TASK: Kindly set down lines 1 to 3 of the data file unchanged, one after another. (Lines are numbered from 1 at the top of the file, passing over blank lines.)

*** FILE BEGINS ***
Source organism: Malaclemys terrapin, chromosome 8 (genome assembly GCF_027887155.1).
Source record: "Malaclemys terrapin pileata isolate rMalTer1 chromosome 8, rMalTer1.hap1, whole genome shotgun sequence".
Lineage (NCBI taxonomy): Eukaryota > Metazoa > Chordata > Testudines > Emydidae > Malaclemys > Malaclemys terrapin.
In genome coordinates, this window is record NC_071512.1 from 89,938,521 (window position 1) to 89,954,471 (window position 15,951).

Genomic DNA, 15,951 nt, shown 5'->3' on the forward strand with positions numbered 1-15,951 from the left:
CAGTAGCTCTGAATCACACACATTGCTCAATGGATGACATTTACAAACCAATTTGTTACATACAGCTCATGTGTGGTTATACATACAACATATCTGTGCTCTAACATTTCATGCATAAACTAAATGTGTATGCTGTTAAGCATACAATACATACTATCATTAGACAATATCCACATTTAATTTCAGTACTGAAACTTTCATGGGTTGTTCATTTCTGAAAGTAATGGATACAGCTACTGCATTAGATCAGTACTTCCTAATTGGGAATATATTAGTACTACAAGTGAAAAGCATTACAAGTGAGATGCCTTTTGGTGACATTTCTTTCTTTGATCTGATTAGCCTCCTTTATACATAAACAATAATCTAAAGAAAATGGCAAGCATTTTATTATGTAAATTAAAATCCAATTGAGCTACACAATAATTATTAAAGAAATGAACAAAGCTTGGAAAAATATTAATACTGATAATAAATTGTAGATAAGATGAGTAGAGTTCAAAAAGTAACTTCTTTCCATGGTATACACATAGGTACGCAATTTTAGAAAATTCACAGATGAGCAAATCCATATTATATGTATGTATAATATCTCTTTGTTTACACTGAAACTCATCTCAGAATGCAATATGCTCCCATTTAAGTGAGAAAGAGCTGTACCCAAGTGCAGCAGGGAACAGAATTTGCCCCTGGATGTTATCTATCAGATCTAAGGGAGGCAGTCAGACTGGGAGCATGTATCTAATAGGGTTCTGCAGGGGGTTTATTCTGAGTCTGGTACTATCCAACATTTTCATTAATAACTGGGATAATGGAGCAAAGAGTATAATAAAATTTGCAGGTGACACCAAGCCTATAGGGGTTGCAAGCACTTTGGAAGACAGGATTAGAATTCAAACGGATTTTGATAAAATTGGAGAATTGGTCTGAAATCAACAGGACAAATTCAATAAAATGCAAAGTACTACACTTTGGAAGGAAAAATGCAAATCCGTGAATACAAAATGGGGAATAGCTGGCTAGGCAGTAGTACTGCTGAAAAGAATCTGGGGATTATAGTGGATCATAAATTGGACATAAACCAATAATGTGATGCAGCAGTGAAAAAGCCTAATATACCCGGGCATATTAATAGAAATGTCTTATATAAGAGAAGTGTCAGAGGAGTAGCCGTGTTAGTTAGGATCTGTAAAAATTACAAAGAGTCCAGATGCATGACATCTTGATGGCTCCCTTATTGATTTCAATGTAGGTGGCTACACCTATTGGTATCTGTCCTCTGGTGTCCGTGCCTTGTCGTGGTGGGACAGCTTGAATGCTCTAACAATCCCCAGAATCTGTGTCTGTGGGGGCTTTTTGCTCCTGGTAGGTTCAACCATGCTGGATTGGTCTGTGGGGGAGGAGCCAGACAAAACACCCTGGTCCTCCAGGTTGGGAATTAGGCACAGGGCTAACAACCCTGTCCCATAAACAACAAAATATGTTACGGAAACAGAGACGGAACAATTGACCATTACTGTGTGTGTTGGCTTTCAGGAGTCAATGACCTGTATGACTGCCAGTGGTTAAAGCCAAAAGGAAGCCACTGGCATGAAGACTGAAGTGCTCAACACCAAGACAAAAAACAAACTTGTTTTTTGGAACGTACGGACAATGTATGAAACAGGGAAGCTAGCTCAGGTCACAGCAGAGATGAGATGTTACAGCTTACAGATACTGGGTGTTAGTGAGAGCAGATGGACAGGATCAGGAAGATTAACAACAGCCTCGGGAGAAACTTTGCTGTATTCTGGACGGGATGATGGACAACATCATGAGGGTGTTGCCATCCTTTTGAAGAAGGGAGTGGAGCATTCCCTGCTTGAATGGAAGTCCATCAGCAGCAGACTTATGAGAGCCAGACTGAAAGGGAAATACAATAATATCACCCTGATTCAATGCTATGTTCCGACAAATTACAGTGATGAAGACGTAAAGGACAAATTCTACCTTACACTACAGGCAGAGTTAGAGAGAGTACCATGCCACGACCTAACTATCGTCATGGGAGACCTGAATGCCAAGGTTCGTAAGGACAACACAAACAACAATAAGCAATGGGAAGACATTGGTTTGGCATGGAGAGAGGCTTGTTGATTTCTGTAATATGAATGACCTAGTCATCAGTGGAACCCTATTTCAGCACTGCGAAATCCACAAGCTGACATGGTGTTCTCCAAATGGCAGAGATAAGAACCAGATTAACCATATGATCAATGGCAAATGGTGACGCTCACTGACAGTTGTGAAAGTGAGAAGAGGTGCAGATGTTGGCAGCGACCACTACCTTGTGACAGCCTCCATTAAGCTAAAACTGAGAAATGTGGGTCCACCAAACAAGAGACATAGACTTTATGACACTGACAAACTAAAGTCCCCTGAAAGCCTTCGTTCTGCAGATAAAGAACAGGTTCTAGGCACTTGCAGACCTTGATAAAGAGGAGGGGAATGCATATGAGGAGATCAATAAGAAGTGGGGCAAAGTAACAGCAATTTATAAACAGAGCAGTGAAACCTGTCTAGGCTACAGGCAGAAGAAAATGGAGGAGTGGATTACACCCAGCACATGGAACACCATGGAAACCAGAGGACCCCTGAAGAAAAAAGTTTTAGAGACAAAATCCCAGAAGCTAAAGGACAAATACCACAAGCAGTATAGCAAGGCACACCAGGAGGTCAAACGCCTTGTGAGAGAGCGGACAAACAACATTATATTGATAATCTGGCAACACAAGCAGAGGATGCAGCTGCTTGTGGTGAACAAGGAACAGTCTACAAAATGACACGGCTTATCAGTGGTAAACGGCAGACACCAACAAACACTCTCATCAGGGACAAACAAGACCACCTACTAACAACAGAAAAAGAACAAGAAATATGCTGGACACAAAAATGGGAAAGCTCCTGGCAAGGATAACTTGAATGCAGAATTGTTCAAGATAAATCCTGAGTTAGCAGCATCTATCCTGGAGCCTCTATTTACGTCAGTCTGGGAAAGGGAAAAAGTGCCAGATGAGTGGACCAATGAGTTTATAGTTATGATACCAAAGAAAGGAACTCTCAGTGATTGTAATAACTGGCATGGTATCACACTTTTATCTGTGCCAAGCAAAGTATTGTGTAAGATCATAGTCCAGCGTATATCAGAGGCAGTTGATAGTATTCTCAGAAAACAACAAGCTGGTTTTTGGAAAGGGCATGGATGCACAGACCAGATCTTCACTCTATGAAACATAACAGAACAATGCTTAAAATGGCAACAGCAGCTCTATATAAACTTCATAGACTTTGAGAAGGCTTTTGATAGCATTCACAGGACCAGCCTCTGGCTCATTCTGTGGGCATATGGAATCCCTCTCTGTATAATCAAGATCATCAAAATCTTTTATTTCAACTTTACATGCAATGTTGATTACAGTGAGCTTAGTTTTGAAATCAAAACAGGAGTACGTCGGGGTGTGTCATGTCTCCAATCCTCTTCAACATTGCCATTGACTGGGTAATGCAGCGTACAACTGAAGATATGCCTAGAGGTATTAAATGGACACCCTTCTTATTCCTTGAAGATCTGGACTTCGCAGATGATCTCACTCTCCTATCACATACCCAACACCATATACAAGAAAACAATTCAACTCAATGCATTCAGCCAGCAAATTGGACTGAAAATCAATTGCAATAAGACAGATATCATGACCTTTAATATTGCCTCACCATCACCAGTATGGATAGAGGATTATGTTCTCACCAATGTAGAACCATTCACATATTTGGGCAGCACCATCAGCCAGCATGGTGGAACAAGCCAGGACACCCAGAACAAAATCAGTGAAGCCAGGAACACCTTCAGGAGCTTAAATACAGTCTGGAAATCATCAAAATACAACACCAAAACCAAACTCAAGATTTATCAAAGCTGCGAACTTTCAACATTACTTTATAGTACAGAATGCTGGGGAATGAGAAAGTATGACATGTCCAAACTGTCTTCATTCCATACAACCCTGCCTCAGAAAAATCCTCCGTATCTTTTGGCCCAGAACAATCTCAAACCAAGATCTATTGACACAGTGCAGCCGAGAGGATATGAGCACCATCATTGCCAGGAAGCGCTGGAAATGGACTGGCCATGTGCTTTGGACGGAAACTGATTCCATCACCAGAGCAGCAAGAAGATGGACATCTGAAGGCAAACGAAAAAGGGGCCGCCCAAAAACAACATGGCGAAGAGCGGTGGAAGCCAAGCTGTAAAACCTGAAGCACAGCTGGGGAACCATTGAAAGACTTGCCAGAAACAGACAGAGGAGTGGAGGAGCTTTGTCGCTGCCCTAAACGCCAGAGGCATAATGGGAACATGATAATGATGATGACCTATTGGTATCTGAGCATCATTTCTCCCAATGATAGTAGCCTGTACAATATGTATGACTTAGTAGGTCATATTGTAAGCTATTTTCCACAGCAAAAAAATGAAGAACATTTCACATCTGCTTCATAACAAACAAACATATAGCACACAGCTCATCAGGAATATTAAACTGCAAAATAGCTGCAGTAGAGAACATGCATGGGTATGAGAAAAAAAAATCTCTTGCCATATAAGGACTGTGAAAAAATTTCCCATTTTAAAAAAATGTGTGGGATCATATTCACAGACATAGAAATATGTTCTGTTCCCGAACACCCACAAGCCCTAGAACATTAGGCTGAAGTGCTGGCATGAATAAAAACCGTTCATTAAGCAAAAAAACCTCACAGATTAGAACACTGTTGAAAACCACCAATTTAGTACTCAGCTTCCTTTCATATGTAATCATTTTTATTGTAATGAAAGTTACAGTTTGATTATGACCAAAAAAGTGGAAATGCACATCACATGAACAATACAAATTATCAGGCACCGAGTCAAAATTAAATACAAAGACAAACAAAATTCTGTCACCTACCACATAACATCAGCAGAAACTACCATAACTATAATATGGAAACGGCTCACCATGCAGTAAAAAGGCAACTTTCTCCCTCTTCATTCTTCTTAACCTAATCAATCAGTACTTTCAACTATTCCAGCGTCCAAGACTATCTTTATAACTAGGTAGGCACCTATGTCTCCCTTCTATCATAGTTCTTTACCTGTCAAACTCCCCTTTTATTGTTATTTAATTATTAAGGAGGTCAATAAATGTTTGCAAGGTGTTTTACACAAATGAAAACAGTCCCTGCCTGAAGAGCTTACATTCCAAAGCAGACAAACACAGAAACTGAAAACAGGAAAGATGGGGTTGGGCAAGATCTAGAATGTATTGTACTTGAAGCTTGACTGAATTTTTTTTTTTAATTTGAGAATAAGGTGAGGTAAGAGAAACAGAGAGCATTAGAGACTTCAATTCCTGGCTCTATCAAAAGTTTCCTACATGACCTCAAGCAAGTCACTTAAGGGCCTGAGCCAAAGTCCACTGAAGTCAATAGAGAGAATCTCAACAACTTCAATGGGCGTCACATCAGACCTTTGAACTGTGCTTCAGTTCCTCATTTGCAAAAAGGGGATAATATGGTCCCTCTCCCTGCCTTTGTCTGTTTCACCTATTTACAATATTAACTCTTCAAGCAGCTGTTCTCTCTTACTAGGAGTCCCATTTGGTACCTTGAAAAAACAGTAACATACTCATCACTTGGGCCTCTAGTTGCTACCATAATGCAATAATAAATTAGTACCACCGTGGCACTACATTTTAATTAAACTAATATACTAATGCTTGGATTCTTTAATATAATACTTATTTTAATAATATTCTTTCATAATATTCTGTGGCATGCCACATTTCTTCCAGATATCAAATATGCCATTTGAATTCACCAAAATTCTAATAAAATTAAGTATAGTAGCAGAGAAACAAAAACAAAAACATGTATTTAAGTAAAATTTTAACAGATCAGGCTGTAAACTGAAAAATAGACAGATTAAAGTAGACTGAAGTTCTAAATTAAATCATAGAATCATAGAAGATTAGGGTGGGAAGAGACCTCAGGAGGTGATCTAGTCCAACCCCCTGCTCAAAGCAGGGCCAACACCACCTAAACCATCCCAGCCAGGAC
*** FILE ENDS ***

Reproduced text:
Source organism: Malaclemys terrapin, chromosome 8 (genome assembly GCF_027887155.1).
Source record: "Malaclemys terrapin pileata isolate rMalTer1 chromosome 8, rMalTer1.hap1, whole genome shotgun sequence".
Lineage (NCBI taxonomy): Eukaryota > Metazoa > Chordata > Testudines > Emydidae > Malaclemys > Malaclemys terrapin.